Katy Perry had been in the news in the past about cultural appropriation, but her latest concert in Taiwan has set off a different discussion. But it does involve the same song (“Unconditionally”) that was called out for cultural appropriation at the 2013 American Music Awards. The costuming and concert set for the song involves sunflowers. At the concert in Taipei, she also wore the ROC flag like a cape. The concert audience saw it as support for an independent Taiwan, as sunflowers became a symbol of last year’s protest movement. The latest headlines read “Katy Perry’s latest crazy concert outfit is too pro-Taiwan for China” [Quartz] and “Katy Perry’s Sunflower Dress Stirs Up Controversy in China: Political Statement or Style Snafu? Get the Details!” [E! Online]. It’s only controversy for netizens in China. It’s pretty interesting seeing the entertainment news sources navigate the situation. Some reporters seem confused about the difference between Taiwan and China. There’s even a long discussion in the comments section of the article on Billboard. I suppose it’s good that news about Taiwan is going beyond the international news section, and more people may learn about Taiwan. However, I don’t think wearing the ROC flag is a statement. This would have been a better statement to make.

Wu’er Kaixi, when asked “What do you want to see in the future between China and Taiwan?”

I am not a nationalist. I’m an anti-nationalist. I have big problems with nation-state politics. I’m a victim of nationalism, as a Uighur [the mostly Muslim, Turkic-speaking ethnic minority native to the western Chinese region of Xinjiang]. Many people in the world who are victims of nationalist oppression become nationalist themselves. I see that, and I try to prevent that. For me, the way to prevent that is to have a bigger principle, bigger guidelines to make sure that when you have to take a side on unification or independence, when this kind of issue is proposed, you know how you’re going to cast your vote.

So on the question of Taiwan and mainland China’s unification, or [Taiwan’s] independence, for me the answer is whatever is better for people’s freedom. It’s as simple as that.

If we had to choose today, if Taiwan is independent or unification, it is very clear. I would join the majority of Taiwanese people here for independence. The reason Taiwanese people say we aren’t sure, we want to maintain the status quo, is that the status quo is that the mainland’s missiles aren’t dropping on our heads. That is the status quo they want to maintain.

It’s not that they like the idea that Beijing claims Taiwan as part of them. It’s not so much that they like that China prevents Taiwan from entering any international arena. It’s not that they want to reserve a chance to one day go back to China. It’s not that. It’s just that we don’t want war.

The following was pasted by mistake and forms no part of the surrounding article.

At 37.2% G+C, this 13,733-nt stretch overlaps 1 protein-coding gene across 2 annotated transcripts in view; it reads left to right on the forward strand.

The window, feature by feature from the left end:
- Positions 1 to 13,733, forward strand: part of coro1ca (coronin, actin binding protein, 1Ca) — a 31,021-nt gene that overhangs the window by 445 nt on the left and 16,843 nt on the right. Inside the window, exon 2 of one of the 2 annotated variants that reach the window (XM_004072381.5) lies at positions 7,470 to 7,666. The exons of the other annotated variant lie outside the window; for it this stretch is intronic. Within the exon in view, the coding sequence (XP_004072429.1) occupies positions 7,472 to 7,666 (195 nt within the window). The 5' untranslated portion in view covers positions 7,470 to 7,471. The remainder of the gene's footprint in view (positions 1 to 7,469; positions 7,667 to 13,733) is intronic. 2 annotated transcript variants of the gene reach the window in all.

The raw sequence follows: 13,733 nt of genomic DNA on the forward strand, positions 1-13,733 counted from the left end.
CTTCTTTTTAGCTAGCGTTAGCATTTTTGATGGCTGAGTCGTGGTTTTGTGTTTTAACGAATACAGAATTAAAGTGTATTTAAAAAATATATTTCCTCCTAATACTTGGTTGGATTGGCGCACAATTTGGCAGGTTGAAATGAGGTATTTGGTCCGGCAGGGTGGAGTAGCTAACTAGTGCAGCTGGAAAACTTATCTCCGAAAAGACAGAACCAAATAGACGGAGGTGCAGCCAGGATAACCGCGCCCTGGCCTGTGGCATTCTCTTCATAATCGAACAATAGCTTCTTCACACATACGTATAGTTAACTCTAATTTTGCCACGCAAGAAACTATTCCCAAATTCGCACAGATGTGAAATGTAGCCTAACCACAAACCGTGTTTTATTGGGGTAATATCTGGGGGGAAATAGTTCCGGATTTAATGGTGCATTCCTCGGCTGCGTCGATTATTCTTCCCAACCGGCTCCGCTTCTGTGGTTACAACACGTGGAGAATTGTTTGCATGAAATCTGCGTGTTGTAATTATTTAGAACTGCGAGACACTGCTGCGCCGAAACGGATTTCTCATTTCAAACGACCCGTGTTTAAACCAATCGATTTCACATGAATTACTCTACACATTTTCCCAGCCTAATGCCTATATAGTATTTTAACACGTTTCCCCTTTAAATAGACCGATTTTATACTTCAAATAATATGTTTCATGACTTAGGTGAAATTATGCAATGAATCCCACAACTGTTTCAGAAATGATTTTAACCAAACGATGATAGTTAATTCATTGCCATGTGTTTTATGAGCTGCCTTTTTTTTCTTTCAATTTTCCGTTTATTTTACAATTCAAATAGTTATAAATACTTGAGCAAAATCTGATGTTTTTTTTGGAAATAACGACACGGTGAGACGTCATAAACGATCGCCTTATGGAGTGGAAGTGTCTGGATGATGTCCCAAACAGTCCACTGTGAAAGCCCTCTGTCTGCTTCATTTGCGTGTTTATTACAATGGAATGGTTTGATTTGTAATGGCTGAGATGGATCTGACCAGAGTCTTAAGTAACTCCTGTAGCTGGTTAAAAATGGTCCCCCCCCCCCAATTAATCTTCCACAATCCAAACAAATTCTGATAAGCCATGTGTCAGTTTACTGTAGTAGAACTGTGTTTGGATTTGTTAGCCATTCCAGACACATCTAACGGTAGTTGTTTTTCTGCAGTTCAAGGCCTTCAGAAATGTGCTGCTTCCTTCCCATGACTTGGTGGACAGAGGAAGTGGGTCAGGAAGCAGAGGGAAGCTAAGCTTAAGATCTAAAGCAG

(From “Q. and A.: Wu’er Kaixi on Tiananmen’s Hopes and Taiwan’s Achievements”, NY Times)

Modern Chinese art at the Cantor Arts Center

The Cantor Arts Center at Stanford University currently has an exhibit titled “Within and Without: Transformations in Chinese Landscapes” that will run through January 12, 2015. It is a great opportunity to view modern art from Chinese artists.

There were a few paintings that I really liked. One was a large piece by Gu Wenda (谷文達) called “遺失的王朝G十六,” with a large character and a mountain landscape. The character took up most of the scroll, overpowering the landscape on the bottom. It is the opposite of classical scrolls, where the landscape is the main focus and words play a supporting role. “午夜的太陽” by Liu Guosong (劉國松) is an example of his “space paintings.” The sun or celestial being is much larger than land. In this case, it was the sun. The main focus of the painting is on a bright orange-red sun rather than the land below.

A painting by Qui Shihua (邱世華), called “untitled (landscape no QSH 22)” looks like white canvas, but then a landscape starts to appear. I wondered if my eyes were seeing beyond white or if was I imagining a landscape. “Sky Moat” by Lu Fusheng (盧輔聖) consisted of clean lines forming a mountain. However, it played on traditional paintings because it was blue all over. The ratio of white (paper) to blue (mountains) favored the mountains.

I also had the opportunity to attend a lecture by lecture by Gu Wenda. I first became familiar with Gu Wenda’s work when I read about his installation “forest of stone steles”. Through the lecture, I became more aware of his exploration of the juxtaposition between east and west, and of language. In “the mythos of lost dynasties”, a fabricated seal script explores the understanding of these characters. As it is, seal script is only legible to calligraphers or scholars; people who know Chinese might know basic ones that are taught as examples. Gu created a script that is completely illegible, whether one knows Chinese or not. It might look like seal script and has the style of seal script, but it is not.

The “forest of stone steles” is another one of my favorites in the exploration of language. Many of the celebrated works of calligraphy come from steeles. However these stone steeles that Gu has made is another play on words. Tang dynasty poems were translated to English, then the English was transliterated to Chinese. The written Chinese characters are supposed to sound like the English translation. But, as with all transliterations, the sounds are not exact, especially since multiple characters put together make up one English word. Again, it’s a poem that is not understood in that particular language – the characters put together do not make any sense.

Evan Osnos, on his forthcoming book “Age of Ambition: Chasing Fortune, Truth, and Faith in the New China”

In the end, I decided not to publish my book in mainland China. (It will be available to Chinese readers from a publisher in Taiwan.) To produce a “special version” that plays down dissent, trims the Great Leap Forward, and recites the official history of Bo Xilai’s corruption would not help Chinese readers. On the contrary, it would endorse a false image of the past and present. As a writer, my side of the bargain is to give the truest story I can.

From “China’s Censored World”, NY Times